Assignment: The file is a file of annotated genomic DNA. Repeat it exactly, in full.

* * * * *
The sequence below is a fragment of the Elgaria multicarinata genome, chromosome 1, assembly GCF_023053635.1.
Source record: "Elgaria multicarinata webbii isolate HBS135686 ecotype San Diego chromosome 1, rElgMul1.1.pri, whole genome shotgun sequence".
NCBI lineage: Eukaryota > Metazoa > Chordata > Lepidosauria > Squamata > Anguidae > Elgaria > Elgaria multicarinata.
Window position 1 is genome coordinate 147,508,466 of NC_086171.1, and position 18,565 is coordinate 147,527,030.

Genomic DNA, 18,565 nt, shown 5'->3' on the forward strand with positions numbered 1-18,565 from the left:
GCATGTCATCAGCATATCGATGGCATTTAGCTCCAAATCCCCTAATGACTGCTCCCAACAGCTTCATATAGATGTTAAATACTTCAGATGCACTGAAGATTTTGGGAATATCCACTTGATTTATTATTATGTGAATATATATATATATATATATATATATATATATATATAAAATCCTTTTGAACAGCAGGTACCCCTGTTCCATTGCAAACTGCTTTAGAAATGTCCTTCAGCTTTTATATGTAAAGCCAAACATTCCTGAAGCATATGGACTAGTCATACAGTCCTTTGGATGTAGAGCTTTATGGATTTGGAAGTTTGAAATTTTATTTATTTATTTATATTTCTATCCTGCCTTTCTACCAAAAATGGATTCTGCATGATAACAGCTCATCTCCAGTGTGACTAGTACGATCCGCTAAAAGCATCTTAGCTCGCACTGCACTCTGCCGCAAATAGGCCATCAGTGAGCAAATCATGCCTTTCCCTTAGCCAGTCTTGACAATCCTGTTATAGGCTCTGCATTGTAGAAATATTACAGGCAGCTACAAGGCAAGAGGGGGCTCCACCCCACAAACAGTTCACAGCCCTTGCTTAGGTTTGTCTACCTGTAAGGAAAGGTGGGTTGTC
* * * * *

The sequence below is a fragment of the Elgaria multicarinata genome, chromosome 1, assembly GCF_023053635.1.
Source record: "Elgaria multicarinata webbii isolate HBS135686 ecotype San Diego chromosome 1, rElgMul1.1.pri, whole genome shotgun sequence".
NCBI lineage: Eukaryota > Metazoa > Chordata > Lepidosauria > Squamata > Anguidae > Elgaria > Elgaria multicarinata.
Window position 1 is genome coordinate 147,508,466 of NC_086171.1, and position 18,565 is coordinate 147,527,030.

Genomic DNA, 18,565 nt, shown 5'->3' on the forward strand with positions numbered 1-18,565 from the left:
GCATGTCATCAGCATATCGATGGCATTTAGCTCCAAATCCCCTAATGACTGCTCCCAACAGCTTCATATAGATGTTAAATACTTCAGATGCACTGAAGATTTTGGGAATATCCACTTGATTTATTATTATGTGAATATATATATATATATATATATATATATATATATATAAAATCCTTTTGAACAGCAGGTACCCCTGTTCCATTGCAAACTGCTTTAGAAATGTCCTTCAGCTTTTATATGTAAAGCCAAACATTCCTGAAGCATATGGACTAGTCATACAGTCCTTTGGATGTAGAGCTTTATGGATTTGGAAGTTTGAAATTTTATTTATTTATTTATATTTCTATCCTGCCTTTCTACCAAAAATGGATTCTGCATGATAACAGCTCATCTCCAGTGTGACTAGTACGATCCGCTAAAAGCATCTTAGCTCGCACTGCACTCTGCCGCAAATAGGCCATCAGTGAGCAAATCATGCCTTTCCCTTAGCCAGTCTTGACAATCCTGTTATAGGCTCTGCATTGTAGAAATATTACAGGCAGCTACAAGGCAAGAGGGGGCTCCACCCCACAAACAGTTCACAGCCCTTGCTTAGGTTTGTCTACCTGTAAGGAAAGGTGGGTTGTC